Can definitely see how upbringings have contributed to spending habits. Yours just sounds grim tbh mine was as funny as it was chaotic. If my dad didn't have a bet on it, it was probably because it was dead. Tbf I was massively shamed at school for telling the teacher I was going to make it big, drive by her's in a new Bentley throwing £50s out the window - just 100 bravado / stupid kid stuff. She was married to the bloke who ran the petrol station closest to dad's pub and my dad actually had a Bentley (a 60's T1 which was knackered, whole street awash with blue smoke when he started that thing in the morning) but was known locally for doling out bad cheques. Teacher's response 'might go someway to compensating husband for all the petrol your dad has cheated us from'. Look back and laugh but we lived in a really affluent rural area, parents owned and ran a big Georgian pub/ restaurant/ B&B place, so the burn from her was  f**king mortifying at the time lol but when that bell rang and my sister and I jumped in the back of the Benters nothing else mattered we felt like school royalty (wasn't throwing blue smoke everywhere by then haha).
  • Couldsavemore
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    I've been equally mortified and entertained reading this.
    But still thought I'd chuck my two pennies worth in!
    I think you haven't acknowledged how close your house if cards is to collapse especially in light  of the previous posters comments on your rental and possible effects on your job.
    What I think would help is too look at your lifestyle differently.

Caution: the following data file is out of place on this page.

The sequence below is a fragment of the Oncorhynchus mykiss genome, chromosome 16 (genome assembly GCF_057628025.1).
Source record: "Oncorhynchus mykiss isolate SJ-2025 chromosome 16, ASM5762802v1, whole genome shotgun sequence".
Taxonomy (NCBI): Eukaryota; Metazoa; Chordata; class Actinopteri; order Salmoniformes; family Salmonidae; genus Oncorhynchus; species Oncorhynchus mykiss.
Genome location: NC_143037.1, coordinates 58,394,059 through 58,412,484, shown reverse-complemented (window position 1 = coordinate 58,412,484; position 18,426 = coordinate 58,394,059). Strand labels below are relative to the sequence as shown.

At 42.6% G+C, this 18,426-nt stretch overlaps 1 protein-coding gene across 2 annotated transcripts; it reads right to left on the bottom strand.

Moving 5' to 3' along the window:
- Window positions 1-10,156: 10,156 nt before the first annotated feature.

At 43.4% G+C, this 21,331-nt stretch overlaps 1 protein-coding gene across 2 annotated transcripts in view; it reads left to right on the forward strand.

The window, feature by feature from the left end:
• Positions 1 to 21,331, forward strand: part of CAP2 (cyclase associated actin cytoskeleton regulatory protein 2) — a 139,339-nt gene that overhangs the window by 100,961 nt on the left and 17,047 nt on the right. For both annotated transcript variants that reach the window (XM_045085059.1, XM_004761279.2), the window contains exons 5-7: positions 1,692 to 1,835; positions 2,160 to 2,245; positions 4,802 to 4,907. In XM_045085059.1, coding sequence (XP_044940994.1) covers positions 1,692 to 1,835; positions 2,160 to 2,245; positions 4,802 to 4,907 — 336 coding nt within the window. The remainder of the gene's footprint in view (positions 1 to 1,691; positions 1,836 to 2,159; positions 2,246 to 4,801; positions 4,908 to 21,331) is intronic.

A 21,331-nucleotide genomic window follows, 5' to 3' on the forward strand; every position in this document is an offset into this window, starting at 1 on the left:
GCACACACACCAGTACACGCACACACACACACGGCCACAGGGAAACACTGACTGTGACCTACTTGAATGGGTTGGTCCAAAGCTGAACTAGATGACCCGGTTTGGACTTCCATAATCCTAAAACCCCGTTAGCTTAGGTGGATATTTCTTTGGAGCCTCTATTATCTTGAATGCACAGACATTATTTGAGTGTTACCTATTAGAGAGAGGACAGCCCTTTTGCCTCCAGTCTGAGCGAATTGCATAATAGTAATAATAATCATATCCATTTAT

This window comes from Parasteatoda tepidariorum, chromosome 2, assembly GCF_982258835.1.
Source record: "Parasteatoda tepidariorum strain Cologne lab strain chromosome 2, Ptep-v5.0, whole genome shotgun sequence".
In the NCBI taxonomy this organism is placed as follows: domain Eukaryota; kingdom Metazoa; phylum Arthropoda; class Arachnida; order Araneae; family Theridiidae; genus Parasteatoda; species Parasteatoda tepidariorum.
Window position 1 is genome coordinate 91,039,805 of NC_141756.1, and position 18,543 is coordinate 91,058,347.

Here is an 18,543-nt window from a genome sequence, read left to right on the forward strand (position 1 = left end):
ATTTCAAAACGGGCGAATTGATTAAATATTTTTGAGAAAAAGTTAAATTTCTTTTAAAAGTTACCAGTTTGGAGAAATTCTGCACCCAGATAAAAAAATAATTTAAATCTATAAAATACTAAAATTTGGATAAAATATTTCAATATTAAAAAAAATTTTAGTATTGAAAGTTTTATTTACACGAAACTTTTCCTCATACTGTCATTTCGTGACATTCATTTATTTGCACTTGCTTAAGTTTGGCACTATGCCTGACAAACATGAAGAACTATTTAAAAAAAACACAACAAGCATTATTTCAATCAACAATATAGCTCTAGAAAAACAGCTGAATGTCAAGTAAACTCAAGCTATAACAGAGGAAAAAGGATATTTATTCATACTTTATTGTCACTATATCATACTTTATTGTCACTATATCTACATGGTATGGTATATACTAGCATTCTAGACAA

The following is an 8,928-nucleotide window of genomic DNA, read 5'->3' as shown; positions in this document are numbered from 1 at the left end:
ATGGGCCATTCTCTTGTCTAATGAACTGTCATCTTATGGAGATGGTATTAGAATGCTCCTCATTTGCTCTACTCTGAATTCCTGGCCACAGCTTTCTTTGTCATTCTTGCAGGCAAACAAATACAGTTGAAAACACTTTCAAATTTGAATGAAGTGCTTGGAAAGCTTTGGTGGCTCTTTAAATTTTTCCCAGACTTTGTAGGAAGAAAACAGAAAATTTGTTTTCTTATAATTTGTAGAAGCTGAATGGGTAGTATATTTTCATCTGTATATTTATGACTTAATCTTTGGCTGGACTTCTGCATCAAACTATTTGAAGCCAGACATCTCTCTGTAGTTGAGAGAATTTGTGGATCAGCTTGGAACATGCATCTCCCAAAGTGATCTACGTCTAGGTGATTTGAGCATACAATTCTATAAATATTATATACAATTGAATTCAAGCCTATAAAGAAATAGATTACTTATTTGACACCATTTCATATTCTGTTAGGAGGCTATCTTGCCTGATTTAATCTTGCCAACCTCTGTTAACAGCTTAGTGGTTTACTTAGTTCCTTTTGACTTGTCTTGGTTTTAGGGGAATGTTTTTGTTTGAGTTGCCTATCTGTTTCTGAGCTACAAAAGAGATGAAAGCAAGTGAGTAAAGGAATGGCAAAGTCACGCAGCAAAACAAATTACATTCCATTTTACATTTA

Are you spinning to many expensive plates... perhaps pick a couple to keep spinning. 
    By this I mean your choosing expensive everything... House, car, clothes, hobbies, holidays.
    Perhaps look at your friends... are they spinning all of these or just some or perhaps they are on a similar wage but have a partner on a similar significant wage and so are spending within their means.
    An example... some very wealthy and successful people choose to keep a simple wardrobe of a signature style and spend low in this area.
    Some choose a cheaper car and spend big on holidays.
    Some choose meals out over holidays.
    Could you choose one area to go big on and choose to cut down on others. 
    I wonder how much you spend on a days surfing compared to me. The hobbies the same but I guess the spending will be different. 

    Also check out different lifestyles and look for what would make you happy I mean really happy long term and steer yourself in that direction.

    That said, I do think your like me in that you see your money, see where you want to spend it and then spend the amount several times on what you wanted but you forgot you can only spend your money once. I've had to learn to choose wisely to be happy.

    And check out the cars in Aldi's carpark! You can spot thoose who choose posh cars but choose to cut back on the food bill!

    I've rambled enough, good look and choose well.





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  • Rainbowtrousers
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    warby68 said:
    Of your immediate options, I'd go for the consulting work - presume its decently paid and could kickstart debt reduction. It might be too much long term but 2 months is not forever especially with corona limited activity elsewhere.
    I too would hate lodgers - my very last choice - but it works well for many, just might need to think it through more. The extra work option is time limited and lucrative so that looks good.
    I like the gathering of the kindred spirits as long as you egg each other on with the good habits not the bad ones.
    Not my strong point but will definitely have a think about the lodgers.